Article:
A Heart of Thanksgiving: Give Kindness

Thanksgiving.  What is the first thing that comes to mind when you read or hear that word?  Is it a day, a family meal, or perhaps a specific menu of foods?  Is it an attitude that comes and goes based on how you feel?  Or is it a way of life which flows from you regardless of your circumstances?  These devotions I will be sharing this month were originally written throughout November 2019 and then edited/updated during the summer of 2020 for a 31 day devotional journal, “The Heart of Thanksgiving:  Living a Life of Thankfulness”.  I will be re-sharing them here this month to encourage each of us to pursue a greater spirit of thankfulness in all we do.

Day thirty-one in the devotional is the outline of a Thanksgiving sermon I shared in 2019 titled, “How To Give THANKS”.  I’ll finish out this series of posts with a week focused on the points from that sermon.  Here is point five with a reminder that living with a heart of thanksgiving should lead us to a greater practice of kindness.

How To Give THANKS:
Give Kindness

“Get rid of all bitterness, rage and anger, brawling and slander, along with every form of malice. Be kind and compassionate to one another, forgiving each other, just as in Christ God forgave you.
Ephesians 4:31-32 (NIV)

This version of “How To Give THANKS” is based around a “made-for-the-movies” stereotypical family thanksgiving day.  Here is one of the six things I think we can learn about giving thanks from a traditional Thanksgiving Day gathering:

We give thanks to God, and to others, when we give:

  • Kindness: Ephesians 4:31-32 — What family gathering is complete without that cousin that’s . . . well, he’s just different.  Regardless of his different looks, different political views, different lifestyle, different pie preference, or different whatever, he is part of the family so we give Kindness.  Extending kindness doesn’t mean that we agree or approve of everything about him — we may pray and work desperately to influence positive change in his life.  It does mean, however, that we acknowledge his value as a person and do our best to include him in the family celebration of the Thanksgiving Day gathering.  We all sin and find our self in need of God’s greatest kindness — the undeserved gift of forgiveness and salvation through the blood of His Son, Jesus!  It is this example that we must follow when we give thanks with kindness.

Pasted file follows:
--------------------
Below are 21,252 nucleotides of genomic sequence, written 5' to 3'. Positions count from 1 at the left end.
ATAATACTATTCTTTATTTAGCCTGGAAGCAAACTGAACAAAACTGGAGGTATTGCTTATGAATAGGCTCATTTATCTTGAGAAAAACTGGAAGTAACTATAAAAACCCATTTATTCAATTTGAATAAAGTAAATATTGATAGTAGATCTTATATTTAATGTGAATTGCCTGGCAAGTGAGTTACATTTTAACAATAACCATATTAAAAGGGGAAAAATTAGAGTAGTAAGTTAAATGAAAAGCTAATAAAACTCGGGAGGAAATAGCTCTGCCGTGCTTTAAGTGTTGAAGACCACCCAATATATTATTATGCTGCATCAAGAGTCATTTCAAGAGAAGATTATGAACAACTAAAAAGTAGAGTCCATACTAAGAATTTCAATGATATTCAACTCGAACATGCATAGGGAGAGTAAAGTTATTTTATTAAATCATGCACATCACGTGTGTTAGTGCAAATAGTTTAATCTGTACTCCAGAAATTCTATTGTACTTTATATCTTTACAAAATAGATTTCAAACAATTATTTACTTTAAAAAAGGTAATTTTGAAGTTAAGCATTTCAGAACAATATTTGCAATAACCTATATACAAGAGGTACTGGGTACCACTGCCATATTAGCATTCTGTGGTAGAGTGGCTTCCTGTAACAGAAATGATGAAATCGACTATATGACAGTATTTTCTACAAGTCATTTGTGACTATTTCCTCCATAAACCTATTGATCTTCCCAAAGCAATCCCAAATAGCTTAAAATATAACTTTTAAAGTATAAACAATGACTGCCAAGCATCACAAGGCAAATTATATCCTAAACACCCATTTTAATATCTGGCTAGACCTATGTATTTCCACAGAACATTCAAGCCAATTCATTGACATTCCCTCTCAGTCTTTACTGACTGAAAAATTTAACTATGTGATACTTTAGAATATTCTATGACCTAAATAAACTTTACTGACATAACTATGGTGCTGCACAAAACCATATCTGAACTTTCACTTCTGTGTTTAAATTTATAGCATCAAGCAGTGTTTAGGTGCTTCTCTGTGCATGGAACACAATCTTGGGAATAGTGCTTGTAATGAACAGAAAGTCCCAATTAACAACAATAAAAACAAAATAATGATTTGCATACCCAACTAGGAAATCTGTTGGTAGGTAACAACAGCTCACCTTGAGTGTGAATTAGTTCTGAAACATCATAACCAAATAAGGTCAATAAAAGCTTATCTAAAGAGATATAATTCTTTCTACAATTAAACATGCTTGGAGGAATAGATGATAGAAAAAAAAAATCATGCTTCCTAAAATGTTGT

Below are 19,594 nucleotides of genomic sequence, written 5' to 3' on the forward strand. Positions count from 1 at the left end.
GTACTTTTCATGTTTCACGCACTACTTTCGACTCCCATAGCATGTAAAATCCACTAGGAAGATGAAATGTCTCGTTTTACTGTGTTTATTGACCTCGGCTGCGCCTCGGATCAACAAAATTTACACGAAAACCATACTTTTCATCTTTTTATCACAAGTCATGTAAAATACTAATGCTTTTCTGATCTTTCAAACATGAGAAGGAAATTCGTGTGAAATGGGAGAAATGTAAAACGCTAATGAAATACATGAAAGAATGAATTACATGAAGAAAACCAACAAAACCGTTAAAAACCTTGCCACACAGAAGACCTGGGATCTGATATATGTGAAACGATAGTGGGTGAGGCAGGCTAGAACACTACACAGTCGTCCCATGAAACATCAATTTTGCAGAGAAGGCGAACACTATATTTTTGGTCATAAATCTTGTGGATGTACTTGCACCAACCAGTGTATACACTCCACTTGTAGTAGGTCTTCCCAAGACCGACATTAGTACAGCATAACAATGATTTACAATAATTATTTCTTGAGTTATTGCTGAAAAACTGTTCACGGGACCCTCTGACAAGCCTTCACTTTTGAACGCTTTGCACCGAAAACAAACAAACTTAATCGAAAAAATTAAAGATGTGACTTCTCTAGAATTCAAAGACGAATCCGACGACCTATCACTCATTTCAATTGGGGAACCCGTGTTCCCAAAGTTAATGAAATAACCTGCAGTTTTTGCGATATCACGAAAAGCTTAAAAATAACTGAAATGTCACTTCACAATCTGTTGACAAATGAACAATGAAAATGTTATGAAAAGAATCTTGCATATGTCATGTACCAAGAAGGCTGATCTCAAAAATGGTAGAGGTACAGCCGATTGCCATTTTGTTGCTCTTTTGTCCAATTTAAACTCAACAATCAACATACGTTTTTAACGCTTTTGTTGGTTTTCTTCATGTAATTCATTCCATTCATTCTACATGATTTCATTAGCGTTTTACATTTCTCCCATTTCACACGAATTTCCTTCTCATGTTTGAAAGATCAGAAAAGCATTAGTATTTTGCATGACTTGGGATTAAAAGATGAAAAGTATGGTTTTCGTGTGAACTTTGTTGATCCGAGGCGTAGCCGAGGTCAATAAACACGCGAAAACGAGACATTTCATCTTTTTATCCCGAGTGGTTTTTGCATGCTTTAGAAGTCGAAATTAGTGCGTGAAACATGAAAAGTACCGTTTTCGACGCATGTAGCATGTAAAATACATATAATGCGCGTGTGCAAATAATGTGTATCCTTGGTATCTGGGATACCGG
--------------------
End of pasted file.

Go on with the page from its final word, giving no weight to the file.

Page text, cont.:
As we prepare to wrap up a month pursuing a “Heart of Thanksgiving”, I pray that each of us would continually be reminded of all that we are thankful for.  As you pray, ask God to help you live a life of thanksgiving every day.  Pray that your representation of Jesus would show a thankful heart to the people around you.  And thank you for your love, prayers, and encouragement.

In prayer,

Tom

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